DALLAS -- Can a "lifer" at a Fortune 500 company find happiness in a fast-growing upstart?
Some can. And when they do, the benefits are mutual, said Lane Kramer, founder and president of the CEO Institute, an organization of executives of small and midsize companies.
One successful life-changer is Jim Ridings, who left E-Systems Inc. a couple of years ago to become chief operating officer for JDL Inc., a $15 million Dallas technical-training and contract-services company.
Not that Mr. Ridings was unhappy at E-Systems. Quite the opposite.
He had started with Ling-Temco-Vought, predecessor of both LTV Corp. and E-Systems, in 1961.
Mr. Ridings -- a design engineer who spearheaded a variety of classified projects for the Dallas-based defense contractor -- says his E-Systems post was a job he could have stayed in forever.
But at age 55, another idea came knocking -- in the person of Aggie Jordan, JDL's founder and president.
Bill Ridings met Ms. Jordan and her husband, Robert DeLaurenti, when Mr. DeLaurenti was business manager for Boeing Inc. and monitoring a major project at E-Systems.
Eventually, Mr. Ridings landed on the advisory board of Ms. Jordan's fledgling company, JDL.
So he knew both product and management, a big advantage when you take a calculated risk. He was eligible for early retirement from E-Systems, and Ms. Jordan played that card when she paid him a call.
Her growing company -- a family affair after Mr. DeLaurenti left Boeing to join her -- needed operations expertise.
Would Mr. Ridings consider the chief operating officer job? He did -- and he says the move has "revitalized my energy level."
The change wasn't without problems. The biggest was "in my own mental processes. I had to rethink everything based on not having all the resources I had before."
His contribution included putting systems in place to more closely track costs and profitability of individual projects.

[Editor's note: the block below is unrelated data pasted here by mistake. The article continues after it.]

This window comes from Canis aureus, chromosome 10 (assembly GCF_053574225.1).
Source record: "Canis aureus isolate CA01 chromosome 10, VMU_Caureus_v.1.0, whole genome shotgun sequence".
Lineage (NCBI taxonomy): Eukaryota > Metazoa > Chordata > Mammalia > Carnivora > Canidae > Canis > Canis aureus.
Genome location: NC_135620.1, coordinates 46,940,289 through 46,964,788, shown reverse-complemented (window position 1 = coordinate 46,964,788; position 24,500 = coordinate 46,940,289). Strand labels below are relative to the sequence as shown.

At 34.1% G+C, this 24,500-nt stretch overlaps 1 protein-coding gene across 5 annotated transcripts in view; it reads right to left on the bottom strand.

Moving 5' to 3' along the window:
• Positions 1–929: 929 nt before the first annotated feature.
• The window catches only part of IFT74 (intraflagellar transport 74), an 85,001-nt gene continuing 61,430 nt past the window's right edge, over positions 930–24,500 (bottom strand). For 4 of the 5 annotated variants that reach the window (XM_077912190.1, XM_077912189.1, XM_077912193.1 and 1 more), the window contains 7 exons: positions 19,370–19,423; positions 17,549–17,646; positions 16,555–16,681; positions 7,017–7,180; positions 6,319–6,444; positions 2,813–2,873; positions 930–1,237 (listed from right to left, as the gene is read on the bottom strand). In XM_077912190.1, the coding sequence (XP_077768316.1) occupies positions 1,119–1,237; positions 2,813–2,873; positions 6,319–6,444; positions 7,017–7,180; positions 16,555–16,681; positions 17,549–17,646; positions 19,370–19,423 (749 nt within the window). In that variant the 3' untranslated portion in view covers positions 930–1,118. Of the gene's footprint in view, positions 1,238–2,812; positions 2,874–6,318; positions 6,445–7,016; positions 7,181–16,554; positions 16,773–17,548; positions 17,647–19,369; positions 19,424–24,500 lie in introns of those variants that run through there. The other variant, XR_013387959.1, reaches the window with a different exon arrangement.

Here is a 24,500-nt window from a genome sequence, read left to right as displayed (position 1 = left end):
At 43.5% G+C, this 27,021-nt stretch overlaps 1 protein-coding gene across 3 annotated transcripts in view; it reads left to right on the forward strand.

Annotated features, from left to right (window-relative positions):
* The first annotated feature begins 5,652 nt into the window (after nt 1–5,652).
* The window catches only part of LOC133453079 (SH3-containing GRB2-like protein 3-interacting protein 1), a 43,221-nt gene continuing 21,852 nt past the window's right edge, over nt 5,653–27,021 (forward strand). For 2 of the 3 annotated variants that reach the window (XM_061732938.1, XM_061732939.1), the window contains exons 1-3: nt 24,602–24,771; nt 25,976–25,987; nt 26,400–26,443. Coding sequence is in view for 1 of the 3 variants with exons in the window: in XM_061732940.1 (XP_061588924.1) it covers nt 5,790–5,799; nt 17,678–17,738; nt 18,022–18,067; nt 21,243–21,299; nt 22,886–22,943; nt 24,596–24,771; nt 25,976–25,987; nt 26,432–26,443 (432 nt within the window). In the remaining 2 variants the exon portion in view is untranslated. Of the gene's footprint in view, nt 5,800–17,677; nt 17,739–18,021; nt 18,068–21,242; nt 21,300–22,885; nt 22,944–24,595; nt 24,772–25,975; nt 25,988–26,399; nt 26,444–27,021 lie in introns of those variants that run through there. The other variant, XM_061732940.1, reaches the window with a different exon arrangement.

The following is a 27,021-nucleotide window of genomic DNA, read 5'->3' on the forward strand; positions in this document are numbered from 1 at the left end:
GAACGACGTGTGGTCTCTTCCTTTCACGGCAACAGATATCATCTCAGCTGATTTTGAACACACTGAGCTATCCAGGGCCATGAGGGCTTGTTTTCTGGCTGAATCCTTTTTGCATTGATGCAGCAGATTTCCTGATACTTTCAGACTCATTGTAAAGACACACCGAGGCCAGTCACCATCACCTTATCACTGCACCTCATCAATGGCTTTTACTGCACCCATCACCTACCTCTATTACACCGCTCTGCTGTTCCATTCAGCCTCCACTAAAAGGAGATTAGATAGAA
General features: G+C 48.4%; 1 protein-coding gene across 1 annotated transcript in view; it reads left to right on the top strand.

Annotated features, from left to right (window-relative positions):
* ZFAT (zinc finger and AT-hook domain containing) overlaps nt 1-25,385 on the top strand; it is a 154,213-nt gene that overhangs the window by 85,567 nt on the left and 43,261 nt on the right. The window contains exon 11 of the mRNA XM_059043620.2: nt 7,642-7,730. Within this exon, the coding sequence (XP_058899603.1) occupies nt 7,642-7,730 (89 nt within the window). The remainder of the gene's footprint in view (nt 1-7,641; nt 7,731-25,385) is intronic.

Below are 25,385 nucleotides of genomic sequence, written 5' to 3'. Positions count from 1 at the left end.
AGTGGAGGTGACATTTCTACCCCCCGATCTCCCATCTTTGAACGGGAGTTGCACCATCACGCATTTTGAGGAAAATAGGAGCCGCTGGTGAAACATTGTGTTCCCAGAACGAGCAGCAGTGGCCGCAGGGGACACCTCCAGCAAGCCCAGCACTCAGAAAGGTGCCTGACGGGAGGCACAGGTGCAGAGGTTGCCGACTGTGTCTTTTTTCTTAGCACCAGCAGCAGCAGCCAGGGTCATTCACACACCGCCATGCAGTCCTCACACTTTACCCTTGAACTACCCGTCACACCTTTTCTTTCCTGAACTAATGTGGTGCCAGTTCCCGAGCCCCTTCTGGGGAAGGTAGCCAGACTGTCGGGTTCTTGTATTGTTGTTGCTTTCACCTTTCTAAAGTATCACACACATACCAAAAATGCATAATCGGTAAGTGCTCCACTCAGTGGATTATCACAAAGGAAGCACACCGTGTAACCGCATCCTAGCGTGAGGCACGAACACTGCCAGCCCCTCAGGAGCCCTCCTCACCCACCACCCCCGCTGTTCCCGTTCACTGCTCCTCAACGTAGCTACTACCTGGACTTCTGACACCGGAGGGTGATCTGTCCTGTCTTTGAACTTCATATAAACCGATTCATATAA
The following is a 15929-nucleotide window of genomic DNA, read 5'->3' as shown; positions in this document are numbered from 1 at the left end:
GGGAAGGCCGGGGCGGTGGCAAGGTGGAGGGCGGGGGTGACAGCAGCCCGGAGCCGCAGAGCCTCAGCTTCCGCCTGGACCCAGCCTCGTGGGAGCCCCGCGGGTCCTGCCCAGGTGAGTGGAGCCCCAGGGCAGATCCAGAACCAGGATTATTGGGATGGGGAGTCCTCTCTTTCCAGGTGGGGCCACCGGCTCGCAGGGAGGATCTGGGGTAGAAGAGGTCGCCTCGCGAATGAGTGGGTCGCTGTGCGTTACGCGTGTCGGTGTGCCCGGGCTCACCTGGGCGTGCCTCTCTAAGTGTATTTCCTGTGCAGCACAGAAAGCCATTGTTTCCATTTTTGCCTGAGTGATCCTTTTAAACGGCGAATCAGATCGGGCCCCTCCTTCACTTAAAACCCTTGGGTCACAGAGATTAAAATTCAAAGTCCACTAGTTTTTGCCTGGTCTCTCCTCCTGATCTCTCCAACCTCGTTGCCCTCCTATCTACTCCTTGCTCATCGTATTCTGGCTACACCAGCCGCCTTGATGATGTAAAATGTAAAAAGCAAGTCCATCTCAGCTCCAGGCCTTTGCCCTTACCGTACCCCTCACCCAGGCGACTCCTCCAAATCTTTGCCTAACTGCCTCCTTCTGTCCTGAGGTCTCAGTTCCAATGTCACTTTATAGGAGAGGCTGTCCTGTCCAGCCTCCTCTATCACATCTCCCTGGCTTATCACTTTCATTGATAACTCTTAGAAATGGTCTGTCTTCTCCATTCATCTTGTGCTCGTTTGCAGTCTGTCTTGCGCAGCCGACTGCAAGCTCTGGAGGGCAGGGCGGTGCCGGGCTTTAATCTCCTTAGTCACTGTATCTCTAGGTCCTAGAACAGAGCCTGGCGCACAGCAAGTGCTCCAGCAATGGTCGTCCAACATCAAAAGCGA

Revenues have risen to $15 million from about $10 million in the 2 1/2 years since he's been with JDL -- growth that he's had some part in. This year, the firm expects to approach $20 million in revenues.
What's he learned? How to work with small task teams. The importance of individuals.
"Aggie has taught me we're not so big that we can't have a one-on-one with every employee at least once a year."
With about 400 employees, that seemed impossible. It wasn't. "Not only can you do it, you learn so much. To me, it was a revelation."
He came in deciding to listen -- and says he's glad he did. "If you don't listen carefully, you may be providing a solution to the wrong problem."
The latter may be the biggest barrier for a Fortune 500 manager making the switch to an entrepreneurial setting, he said. "The individual has to have a pretty open mind."
Ms. Jordan agrees. Both Mr. Ridings and JDL's chief financial officer came from large-company backgrounds. And she just hired an executive from International Business Machines Corp. to head the firm's software operations support.
But a previous large-company hire who was "very qualified" didn't adapt well to the small, fast-growth environment.
"You have to look for somebody who has a lot of physical energy, some excitement about them, and is willing to take a risk," Ms. Jordan said.
She doesn't mean financially. "They risk their reputation in their minds," she said. There can be a subtle loss in self-esteem if they've personally identified with the huge firm and its perks.
The largest benefit? For Mr. Ridings, it's been "the excitement of being where things happen quickly."